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LAX traffic rising out of 2001 slump

The biggest year-to-year gain since 1994 reflects recovery from 9/11. Officials expect
a good summer, but the real test may come after that.

Jennifer Oldham
Los Angeles Times

Passenger air traffic at Los Angeles International Airport hit new highs in March as carriers continued to add flights, signaling that LAX is finally recovering after a prolonged slump following the Sept. 11 terrorist attacks.

A double-digit increase in travelers in March, the largest year-over-year gain since December 1994, portends a busy summer as discount airlines fly more planes out of the airport, experts said.

"The three-year decline that we've experienced since 9/11 is finally reversing itself," said Paul Haney, a spokesman for the city agency that operates the airport. "People are feeling that short of something really catastrophic, like another SARS outbreak, or another terrorist attack, that the recovery is underway."

LAX was among the airports hit hardest by the aftereffects of the terrorist attacks because carriers slashed more flights there and refused to add more until more people started traveling.

To make matters worse, many travelers turned to smaller airports in Southern California to escape long security lines at LAX, helping several of those facilities, such as Ontario International Airport and John Wayne Airport, recover completely from the sharp downturn in travel after Sept. 11.

Then, last spring, the one-two punch of the Iraq war and an outbreak of a mysterious respiratory illness erased hard-fought gains in air traffic at the facility, forcing passenger levels to a six-year low.

Today, the number of daily nonstop flights between LAX and several airports that serve New York City is back to pre-9/11 levels for the first time. Carriers also are adding international flights, with American Airlines launching daily nonstop service between LAX and Tokyo's Narita International Airport last month.

Airport officials and aviation experts attribute the turnaround to the improving economy and the growing popularity of discount air carriers.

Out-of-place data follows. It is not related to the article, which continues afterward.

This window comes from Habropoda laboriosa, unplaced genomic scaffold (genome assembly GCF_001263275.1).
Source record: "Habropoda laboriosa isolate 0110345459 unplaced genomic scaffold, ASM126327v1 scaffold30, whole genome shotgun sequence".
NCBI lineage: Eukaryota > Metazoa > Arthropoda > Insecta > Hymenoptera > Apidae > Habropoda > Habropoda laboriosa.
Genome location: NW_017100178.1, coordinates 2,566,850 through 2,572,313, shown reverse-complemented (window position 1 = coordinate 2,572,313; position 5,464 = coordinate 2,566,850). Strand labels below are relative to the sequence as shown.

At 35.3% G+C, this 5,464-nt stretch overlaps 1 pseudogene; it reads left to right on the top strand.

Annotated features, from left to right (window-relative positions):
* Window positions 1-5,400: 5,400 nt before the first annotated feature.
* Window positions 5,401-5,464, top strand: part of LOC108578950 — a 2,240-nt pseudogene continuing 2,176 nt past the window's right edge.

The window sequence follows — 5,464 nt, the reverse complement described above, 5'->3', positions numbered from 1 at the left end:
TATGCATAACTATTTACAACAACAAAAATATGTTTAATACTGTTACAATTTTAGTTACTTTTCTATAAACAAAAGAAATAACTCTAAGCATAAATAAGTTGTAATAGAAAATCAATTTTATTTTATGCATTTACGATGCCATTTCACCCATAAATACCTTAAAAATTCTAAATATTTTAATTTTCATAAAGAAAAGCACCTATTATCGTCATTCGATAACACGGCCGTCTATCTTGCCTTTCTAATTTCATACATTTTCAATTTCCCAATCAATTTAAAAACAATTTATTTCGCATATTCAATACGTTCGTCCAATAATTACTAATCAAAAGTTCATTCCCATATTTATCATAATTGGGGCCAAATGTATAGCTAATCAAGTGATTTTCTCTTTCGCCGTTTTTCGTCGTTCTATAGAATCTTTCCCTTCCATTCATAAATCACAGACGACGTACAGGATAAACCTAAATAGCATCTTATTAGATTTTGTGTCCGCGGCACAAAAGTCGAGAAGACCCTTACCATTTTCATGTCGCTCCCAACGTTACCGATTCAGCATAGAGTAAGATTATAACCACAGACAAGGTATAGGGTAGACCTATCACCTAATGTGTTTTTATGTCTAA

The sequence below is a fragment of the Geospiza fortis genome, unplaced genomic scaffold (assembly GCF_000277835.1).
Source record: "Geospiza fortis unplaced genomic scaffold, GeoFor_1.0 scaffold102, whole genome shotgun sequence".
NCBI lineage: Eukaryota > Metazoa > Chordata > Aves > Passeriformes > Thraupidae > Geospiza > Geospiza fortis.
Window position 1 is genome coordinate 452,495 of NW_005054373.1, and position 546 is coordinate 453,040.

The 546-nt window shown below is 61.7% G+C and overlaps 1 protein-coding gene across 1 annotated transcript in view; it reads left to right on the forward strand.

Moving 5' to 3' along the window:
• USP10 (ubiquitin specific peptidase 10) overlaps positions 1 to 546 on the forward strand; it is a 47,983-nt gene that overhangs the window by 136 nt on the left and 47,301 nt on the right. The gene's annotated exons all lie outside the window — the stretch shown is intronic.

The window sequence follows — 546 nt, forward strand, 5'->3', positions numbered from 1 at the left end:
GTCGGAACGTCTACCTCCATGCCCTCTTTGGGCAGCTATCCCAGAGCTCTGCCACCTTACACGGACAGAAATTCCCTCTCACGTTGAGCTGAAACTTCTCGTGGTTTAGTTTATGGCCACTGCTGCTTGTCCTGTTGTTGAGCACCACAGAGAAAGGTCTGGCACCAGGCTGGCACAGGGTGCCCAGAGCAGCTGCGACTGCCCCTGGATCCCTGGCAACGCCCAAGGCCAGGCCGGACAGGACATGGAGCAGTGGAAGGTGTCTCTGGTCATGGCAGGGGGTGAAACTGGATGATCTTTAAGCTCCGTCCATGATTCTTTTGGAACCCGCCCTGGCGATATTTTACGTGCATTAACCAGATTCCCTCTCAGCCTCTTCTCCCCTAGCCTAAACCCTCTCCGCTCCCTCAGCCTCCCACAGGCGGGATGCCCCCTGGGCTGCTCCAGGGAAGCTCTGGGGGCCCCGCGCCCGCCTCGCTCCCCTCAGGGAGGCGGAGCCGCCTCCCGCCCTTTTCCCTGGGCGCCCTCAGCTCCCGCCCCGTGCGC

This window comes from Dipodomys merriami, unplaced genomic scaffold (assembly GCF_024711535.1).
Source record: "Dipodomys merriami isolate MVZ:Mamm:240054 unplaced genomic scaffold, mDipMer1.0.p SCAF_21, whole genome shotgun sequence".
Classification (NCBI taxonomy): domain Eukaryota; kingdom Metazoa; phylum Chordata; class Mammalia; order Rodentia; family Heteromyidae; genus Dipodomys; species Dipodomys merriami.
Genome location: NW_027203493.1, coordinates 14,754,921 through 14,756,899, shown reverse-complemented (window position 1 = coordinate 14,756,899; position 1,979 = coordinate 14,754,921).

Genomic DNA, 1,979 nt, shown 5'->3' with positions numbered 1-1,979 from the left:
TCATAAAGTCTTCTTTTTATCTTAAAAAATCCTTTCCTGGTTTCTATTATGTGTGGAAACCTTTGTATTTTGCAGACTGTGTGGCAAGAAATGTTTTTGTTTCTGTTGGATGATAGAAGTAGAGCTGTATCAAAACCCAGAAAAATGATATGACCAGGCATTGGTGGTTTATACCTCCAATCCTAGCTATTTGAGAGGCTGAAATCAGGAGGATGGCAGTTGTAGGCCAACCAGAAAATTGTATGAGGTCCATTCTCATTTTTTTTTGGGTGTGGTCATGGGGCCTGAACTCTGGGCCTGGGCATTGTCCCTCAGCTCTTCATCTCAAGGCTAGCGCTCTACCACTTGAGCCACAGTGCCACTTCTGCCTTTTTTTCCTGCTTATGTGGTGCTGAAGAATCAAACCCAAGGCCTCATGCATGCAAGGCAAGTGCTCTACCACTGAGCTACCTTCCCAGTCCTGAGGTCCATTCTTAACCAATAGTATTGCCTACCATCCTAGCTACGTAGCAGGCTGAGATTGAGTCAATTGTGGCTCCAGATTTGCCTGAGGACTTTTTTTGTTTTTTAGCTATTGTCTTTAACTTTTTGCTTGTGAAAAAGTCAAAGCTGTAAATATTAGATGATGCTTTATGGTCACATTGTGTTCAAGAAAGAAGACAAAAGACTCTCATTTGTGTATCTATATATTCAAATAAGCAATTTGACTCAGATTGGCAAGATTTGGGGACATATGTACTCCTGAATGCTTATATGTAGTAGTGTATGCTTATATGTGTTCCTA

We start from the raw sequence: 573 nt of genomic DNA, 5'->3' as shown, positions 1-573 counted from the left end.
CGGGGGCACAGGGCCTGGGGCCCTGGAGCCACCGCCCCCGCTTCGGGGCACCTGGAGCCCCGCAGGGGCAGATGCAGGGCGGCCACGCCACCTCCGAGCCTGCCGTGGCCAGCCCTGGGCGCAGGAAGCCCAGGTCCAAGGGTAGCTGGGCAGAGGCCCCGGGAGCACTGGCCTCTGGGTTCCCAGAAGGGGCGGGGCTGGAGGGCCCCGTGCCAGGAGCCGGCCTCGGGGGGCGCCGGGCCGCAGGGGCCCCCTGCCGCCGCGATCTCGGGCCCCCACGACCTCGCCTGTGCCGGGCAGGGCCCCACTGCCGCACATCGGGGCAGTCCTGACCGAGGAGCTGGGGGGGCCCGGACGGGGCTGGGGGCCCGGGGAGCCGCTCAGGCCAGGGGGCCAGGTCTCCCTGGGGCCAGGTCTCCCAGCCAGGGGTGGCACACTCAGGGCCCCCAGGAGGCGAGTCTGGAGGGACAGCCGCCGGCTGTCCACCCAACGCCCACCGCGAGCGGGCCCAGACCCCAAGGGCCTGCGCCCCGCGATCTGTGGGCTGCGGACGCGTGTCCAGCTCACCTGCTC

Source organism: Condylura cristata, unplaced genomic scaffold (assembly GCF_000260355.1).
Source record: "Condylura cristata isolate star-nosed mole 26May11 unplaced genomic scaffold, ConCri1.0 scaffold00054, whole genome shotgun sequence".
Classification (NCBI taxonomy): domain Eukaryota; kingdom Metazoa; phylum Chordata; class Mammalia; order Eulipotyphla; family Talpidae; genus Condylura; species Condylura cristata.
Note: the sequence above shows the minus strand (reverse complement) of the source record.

And the rising passenger numbers are expected to have a ripple effect at LAX in the form of higher revenues and more customers for surrounding tourism businesses.

"All of the sudden we've gotten our groove back," said Jack Kyser, chief economist for the Los Angeles County Economic Development Corp. "Everything seems to be falling in place for a good summer travel season."

A strong showing in spring break bookings in March helped make the first quarter of 2004 the most robust three-month period at LAX since the terrorist attacks. Statistics show that the number of passengers using the airport from January through March jumped to 13.6 million, up 6% from 12.8 million for the same period a year earlier.

In the month of March, passenger traffic jumped 11.3% to 4.9 million from 4.4 million a year earlier — the biggest monthly increase since 1994.

A look at the May schedule shows airlines adding flights from LAX to almost every domestic market. Low-fare carriers also are pumping more service into LAX, with AirTran Airways, Delta's Song and United's Ted listing new flights in the week of May 19 when compared with the same week in 2003. America West and Frontier are adding six more flights that week compared to a similar period a year earlier.

"There are some screaming bargains out there," said Jack Keady, a Playa del Rey-based aviation consultant. "With gasoline over $2 a gallon, we're back to a situation where, in some cases, people are going from vacationing by car to vacationing by air."

The flight gains at LAX will continue into the summer, carriers say. In June, America West will add two daily flights to Washington's Dulles International Airport and a third daily flight to Boston's Logan International Airport and John F. Kennedy International Airport in New York. Southwest Airlines plans to add a flight between LAX and Philadelphia in July.

Other major airports are seeing similar increases, leading analysts to predict that this summer will look like the busy travel seasons before the 9/11 attacks. But that isn't necessarily good news for the airlines.

"The industry as a whole will see passenger volumes quite similar to the summer of 2000, which looks good," said Robert W. Mann Jr., president of the consulting firm R.W. Mann & Co. "On the other hand, what customers are paying is on the order of 15% less, on average, than in 2000. So, while customers as a whole will probably be way up, revenue will lag, as it has since 2001."

Hotel occupancy has already picked up across the region and the daily room rate is rising, Kyser said. Analysts also expect that European tourists will flock to the area to check out new rides at Disneyland, Universal Studios, Legoland and other theme parks. The dollar is weaker than the Euro this year, making America a bargain for European travelers.
But analysts caution about reading too much into summer bargains.

"LAX should be seeing the beginning of a wave that it's going to be surfing all summer," Mann said. "The real question becomes what happens in the fall. The day of reckoning comes after Labor Day."

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